Both sides of the Christmas break have seen intense activity at Westminster as the Fisheries…
Laying the Foundations
The Fisheries Bill contained in the Queen’s speech, along with the Government’s announcement that the UK will withdraw from the 1964 London Convention, are important developments that signal that the legal foundations are being laid for a post-Brexit fisheries regime in the UK’s exclusive economic zone.
Withdrawal from the London Convention removes the automatic right of non-UK fleets to fish within the UK’s 6-12 mile zone after the UK leaves the EU, and therefore the Common Fisheries Policy. An exclusive 12 mile zone has been one of the industry's red lines and this legal change is a precondition for its establishment.
This change will address the lack of symmetry in inshore access arrangements – apart from Northern Ireland/Ireland, the UK fishing industry has minimal activity in the 6-12 mile limits of other EU member states.
It is likely that the UK, following negotiations, will want to reinstate the voisinage or neighbourhood agreement, that allows Irish and Northern Irish vessels to have access to each other's waters. The crucial difference is that the conditions for access to fish in UK waters, will become an exclusively UK matter to decide.
An exclusive 12 mile zone should provide protection within which our inshore fisheries can thrive. It is by no means the only ingredient in the mix to provide a sustainable and profitable inshore fisheries but it lays an important foundation.
The new Fisheries Bill is currently being drafted. It is expected to surface early next year. It may be quite short, simply giving Parliamentary authority for the UK to set its own quotas, post-Brexit; along with the power to determine the access conditions for non-UK to fish in UK waters. Short the Bill may be but these are important legal building blocks in the foundations of the new regime.
In drafting the new Bill and designing the UK’s future domestic management regime, it will be important to learn the lessons from what hasn't and has worked in the CFP and the experience of other countries with relevant experience – Norway is the obvious example.
The greatest failing of the CFP has been its rigidity. Unable to respond quickly and flexibly to changing circumstances, including new science, it has too many times lumbered on in the wrong direction after everyone (almost everyone) recognised and acknowledged the need for change. The EU Cod Recovery Plan (still with us but now defanged after a legal tussle) and the current form of the EU landings obligation (even before it is fully implemented) are the two leading candidates of rules that have passed their sell-by date but live on as zombie regulations. There are many others.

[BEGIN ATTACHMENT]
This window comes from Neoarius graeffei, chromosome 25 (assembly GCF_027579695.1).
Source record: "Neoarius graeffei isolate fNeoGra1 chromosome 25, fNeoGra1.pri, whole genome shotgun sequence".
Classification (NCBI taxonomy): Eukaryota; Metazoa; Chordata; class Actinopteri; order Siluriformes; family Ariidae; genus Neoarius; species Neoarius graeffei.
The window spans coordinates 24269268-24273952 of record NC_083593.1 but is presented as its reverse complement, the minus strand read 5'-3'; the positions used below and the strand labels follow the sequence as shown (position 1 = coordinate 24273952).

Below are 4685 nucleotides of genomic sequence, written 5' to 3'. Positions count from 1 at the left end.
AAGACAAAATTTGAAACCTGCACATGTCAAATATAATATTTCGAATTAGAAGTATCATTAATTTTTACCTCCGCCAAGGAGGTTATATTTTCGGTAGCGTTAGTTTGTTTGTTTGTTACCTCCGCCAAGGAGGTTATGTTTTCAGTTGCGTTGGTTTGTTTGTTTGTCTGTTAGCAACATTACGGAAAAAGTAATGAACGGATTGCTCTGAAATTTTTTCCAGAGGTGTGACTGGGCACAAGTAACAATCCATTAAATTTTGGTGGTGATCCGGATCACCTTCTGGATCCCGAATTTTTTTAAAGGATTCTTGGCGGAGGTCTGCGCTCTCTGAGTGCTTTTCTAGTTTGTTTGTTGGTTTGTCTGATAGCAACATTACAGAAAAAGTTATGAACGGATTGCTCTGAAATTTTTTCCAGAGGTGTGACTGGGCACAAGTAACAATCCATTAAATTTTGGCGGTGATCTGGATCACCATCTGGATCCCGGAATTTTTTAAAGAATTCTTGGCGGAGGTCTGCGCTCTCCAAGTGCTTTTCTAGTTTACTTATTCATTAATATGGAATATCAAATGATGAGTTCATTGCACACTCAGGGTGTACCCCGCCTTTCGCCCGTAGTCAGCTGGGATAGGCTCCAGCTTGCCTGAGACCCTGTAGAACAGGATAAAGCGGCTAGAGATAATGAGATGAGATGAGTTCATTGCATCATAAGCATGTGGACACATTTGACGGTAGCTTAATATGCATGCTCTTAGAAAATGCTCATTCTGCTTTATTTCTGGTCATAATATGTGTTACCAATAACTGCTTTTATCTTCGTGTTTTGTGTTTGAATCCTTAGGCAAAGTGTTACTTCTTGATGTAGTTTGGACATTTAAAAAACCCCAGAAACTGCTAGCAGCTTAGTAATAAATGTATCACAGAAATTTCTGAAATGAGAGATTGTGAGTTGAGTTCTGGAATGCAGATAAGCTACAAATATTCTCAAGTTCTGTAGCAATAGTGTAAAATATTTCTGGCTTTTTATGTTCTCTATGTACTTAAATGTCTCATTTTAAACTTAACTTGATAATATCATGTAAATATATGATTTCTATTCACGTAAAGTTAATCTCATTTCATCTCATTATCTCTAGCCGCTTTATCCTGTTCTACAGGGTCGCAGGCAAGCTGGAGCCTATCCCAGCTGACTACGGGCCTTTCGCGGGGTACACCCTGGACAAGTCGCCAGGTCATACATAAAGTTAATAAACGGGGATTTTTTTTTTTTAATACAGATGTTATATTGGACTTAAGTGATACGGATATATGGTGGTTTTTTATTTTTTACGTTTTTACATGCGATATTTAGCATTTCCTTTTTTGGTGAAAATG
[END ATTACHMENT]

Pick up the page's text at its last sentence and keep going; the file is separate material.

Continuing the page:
It is important the the legal form of the UK Fisheries Act is sufficiently supple to avoid this pitfall. Things will go wrong with fisheries legislation. The law of unintended consequences seems particularly active in fisheries. It is vital that when shortcomings are identified that they can be fixed within months, not years.
Some have criticised the Government for aggressive negotiating tactics and for undermining cooperation in international fisheries management. This is misplaced. Withdrawing from the London Convention and the new powers that will be taken through the Fisheries Bill, will reflect the new legal order but joint management of shared stocks is both desirable and inevitable given the geo-political realities. This will require close collaboration between the relevant countries on harvest control rules, TAC setting, quota shares and access arrangements. The difference will be that the UK will be at the negotiating table as an independent coastal state, rather than as one of a number of member states whipped into line by the Commission.
Rebalancing quota shares to reflect the resources within UK waters is likely to be the most testing part of future UK/EU fisheries negotiations. However, the EU already uses the principle of zonal attachment (as opposed to relative stability for internal allocations) when dealing with third countries like Norway, and so by extension, this arrangement will also apply to the UK. It is likely therefore that the focus of future annual fisheries negotiations will be on the scientific information on which to base access and share decisions, and transitional arrangements to ensure compliance with the United Nations Law of the Sea.